Why does Apple Vision Pro come in such a huge box?

Macworld

In the days leading up to a major Apple launch–and they don’t come much bigger than Vision Pro, at least in long-term significance—there’s a tendency for the tech press to fixate on any and all details, no matter how trivial. And right now, that detail is the size of the box which Vision Pro comes in.

Writing for MacRumors Monday, senior editor Hartley Charlton reports that the site has spotted Vision Pro’s packaging in an Apple employee training video, and posts a 3D render of it next to the headset for size comparison purposes. And it’s fair to say that the box is bigger than we’ve grown used to for Apple products. The “viewing” angle of the render is tricky, but it seems like at least six headsets could be fitted into the cardboard immensity—and gives the impression that you’re getting quite a lot for your $3,499.

And you are. The large box shouldn’t be a huge surprise, because the headset isn’t the only thing that needs to fit in the box. Check out the “What’s in the Box” section of the pre-order page and you’ll see that it contains a light seal, two light seal cushions, two different bands (Solo Knit Band and Dual Loop Band), a cover, the external battery, a power adapter and cable, and a special-edition Polishing Cloth. That’s on top of the usual documentation and internal packaging to make sure things don’t bump into each other and cause damage in transit. Frankly, it’s amazing the box isn’t even bigger.

That’s not to say that size doesn’t matter, or that Apple won’t be working hard to make the packaging smaller; one of Tim Cook’s great successes as CEO (and before, when he ran operations) has been to make the company’s logistics and shipping as efficient as possible. Environmental concerns may have been the pretext when headphones and chargers were removed from iPhone boxes, but lowering shipping costs will have been a major factor too. When the company is selling just 200,000 units, the weight of individual packages is less of a concern, but it will want to slim things down for the product’s hoped-for future as a mainstream success.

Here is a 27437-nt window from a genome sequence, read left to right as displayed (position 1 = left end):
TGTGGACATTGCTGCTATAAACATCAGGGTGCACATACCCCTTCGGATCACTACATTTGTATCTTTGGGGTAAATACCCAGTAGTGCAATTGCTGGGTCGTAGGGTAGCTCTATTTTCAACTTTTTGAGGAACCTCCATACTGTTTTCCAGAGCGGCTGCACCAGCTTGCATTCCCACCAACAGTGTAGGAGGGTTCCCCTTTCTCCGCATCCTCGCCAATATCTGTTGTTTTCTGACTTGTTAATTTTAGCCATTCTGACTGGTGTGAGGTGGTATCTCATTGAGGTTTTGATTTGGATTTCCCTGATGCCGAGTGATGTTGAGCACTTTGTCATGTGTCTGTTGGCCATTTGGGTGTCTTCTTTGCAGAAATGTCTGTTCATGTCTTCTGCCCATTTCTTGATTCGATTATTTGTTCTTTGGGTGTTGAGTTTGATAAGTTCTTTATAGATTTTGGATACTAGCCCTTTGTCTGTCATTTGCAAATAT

Still, in the grand scheme of things, this remains a triviality. It will be far more important for Apple to slim down the headset itself, and save us all from sore necks.

Virtual Reality

​Macworld Macworld

In the days leading up to a major Apple launch–and they don’t come much bigger than Vision Pro, at least in long-term significance—there’s a tendency for the tech press to fixate on any and all details, no matter how trivial. And right now, that detail is the size of the box which Vision Pro comes in.

Writing for MacRumors Monday, senior editor Hartley Charlton reports that the site has spotted Vision Pro’s packaging in an Apple employee training video, and posts a 3D render of it next to the headset for size comparison purposes. And it’s fair to say that the box is bigger than we’ve grown used to for Apple products. The “viewing” angle of the render is tricky, but it seems like at least six headsets could be fitted into the cardboard immensity—and gives the impression that you’re getting quite a lot for your $3,499.

And you are. The large box shouldn’t be a huge surprise, because the headset isn’t the only thing that needs to fit in the box. Check out the “What’s in the Box” section of the pre-order page and you’ll see that it contains a light seal, two light seal cushions, two different bands (Solo Knit Band and Dual Loop Band), a cover, the external battery, a power adapter and cable, and a special-edition Polishing Cloth. That’s on top of the usual documentation and internal packaging to make sure things don’t bump into each other and cause damage in transit. Frankly, it’s amazing the box isn’t even bigger.

That’s not to say that size doesn’t matter, or that Apple won’t be working hard to make the packaging smaller; one of Tim Cook’s great successes as CEO (and before, when he ran operations) has been to make the company’s logistics and shipping as efficient as possible. Environmental concerns may have been the pretext when headphones and chargers were removed from iPhone boxes, but lowering shipping costs will have been a major factor too. When the company is selling just 200,000 units, the weight of individual packages is less of a concern, but it will want to slim things down for the product’s hoped-for future as a mainstream success.

Still, in the grand scheme of things, this remains a triviality. It will be far more important for Apple to slim down the headset itself, and save us all from sore necks.

Virtual Reality 

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